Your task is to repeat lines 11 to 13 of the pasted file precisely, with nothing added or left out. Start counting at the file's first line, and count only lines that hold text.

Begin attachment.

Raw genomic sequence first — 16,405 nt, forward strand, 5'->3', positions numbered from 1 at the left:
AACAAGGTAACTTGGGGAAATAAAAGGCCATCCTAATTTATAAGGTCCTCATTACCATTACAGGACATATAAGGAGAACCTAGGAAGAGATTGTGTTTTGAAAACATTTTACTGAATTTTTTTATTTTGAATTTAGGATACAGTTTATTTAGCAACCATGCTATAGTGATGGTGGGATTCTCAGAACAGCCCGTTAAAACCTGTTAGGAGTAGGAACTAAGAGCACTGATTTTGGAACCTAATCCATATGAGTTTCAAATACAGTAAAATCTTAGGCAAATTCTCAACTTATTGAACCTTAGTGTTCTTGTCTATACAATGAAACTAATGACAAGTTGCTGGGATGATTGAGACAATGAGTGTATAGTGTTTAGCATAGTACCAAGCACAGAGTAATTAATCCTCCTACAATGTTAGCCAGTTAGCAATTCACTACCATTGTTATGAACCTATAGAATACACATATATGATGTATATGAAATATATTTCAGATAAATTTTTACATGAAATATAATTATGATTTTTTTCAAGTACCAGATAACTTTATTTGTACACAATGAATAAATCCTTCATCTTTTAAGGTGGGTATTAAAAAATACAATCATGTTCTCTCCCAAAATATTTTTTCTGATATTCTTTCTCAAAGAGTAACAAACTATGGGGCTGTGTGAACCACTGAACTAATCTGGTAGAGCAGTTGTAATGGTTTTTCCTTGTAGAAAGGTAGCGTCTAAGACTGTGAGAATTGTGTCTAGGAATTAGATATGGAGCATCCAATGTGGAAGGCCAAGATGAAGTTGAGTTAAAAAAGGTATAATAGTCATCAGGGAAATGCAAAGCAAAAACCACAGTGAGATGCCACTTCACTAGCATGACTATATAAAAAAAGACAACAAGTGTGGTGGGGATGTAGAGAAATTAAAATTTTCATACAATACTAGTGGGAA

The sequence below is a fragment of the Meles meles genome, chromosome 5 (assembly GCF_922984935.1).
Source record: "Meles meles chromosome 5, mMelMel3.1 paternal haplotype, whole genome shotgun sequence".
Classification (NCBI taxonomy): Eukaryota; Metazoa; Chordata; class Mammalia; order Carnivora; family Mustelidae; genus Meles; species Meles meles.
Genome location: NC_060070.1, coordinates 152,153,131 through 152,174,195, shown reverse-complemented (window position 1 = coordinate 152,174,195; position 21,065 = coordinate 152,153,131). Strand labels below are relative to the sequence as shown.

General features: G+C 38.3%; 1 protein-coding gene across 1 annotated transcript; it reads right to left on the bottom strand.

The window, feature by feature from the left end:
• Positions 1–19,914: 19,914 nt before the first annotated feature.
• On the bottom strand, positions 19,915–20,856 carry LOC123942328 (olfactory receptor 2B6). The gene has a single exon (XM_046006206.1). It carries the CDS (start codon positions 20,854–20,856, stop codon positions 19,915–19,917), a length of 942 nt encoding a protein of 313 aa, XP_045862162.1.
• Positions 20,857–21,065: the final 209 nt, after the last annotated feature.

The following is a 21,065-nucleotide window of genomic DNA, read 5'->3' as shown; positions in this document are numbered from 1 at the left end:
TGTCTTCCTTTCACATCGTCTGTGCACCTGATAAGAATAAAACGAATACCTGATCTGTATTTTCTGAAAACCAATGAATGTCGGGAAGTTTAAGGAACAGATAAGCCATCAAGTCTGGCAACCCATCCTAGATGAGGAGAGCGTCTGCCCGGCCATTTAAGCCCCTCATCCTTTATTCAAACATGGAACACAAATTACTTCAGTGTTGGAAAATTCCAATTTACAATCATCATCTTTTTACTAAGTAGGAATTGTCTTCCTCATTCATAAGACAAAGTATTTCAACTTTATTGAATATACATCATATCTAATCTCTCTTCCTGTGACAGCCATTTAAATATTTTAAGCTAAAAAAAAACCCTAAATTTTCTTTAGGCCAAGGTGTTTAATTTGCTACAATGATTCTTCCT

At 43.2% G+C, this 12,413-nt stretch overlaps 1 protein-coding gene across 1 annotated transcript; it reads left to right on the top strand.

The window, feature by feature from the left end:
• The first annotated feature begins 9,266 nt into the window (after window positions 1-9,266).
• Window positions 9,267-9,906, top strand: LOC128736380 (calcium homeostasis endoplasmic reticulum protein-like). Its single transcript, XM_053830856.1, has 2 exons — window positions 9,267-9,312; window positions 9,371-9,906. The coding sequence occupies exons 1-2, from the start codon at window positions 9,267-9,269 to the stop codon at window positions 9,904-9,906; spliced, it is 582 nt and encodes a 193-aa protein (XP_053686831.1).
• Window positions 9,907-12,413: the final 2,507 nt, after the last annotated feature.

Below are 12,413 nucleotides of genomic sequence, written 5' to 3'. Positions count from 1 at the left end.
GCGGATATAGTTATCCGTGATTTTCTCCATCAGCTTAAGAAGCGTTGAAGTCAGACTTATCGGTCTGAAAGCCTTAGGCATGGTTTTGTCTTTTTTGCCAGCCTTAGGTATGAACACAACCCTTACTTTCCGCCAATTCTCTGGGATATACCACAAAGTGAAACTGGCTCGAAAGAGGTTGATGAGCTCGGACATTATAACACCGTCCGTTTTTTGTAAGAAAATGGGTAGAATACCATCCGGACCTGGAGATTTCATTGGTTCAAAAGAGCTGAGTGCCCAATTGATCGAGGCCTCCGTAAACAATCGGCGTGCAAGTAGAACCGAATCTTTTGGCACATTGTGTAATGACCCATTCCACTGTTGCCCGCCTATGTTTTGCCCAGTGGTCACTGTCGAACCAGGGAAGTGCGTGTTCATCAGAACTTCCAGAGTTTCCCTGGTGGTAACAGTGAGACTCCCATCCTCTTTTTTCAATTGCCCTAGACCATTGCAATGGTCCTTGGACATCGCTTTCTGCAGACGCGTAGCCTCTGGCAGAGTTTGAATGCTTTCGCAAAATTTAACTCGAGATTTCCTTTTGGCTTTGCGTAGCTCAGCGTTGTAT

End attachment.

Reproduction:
• Positions 20,857–21,065: the final 209 nt, after the last annotated feature.

The following is a 21,065-nucleotide window of genomic DNA, read 5'->3' as shown; positions in this document are numbered from 1 at the left end:
TGTCTTCCTTTCACATCGTCTGTGCACCTGATAAGAATAAAACGAATACCTGATCTGTATTTTCTGAAAACCAATGAATGTCGGGAAGTTTAAGGAACAGATAAGCCATCAAGTCTGGCAACCCATCCTAGATGAGGAGAGCGTCTGCCCGGCCATTTAAGCCCCTCATCCTTTATTCAAACATGGAACACAAATTACTTCAGTGTTGGAAAATTCCAATTTACAATCATCATCTTTTTACTAAGTAGGAATTGTCTTCCTCATTCATAAGACAAAGTATTTCAACTTTATTGAATATACATCATATCTAATCTCTCTTCCTGTGACAGCCATTTAAATATTTTAAGCTAAAAAAAAACCCTAAATTTTCTTTAGGCCAAGGTGTTTAATTTGCTACAATGATTCTTCCT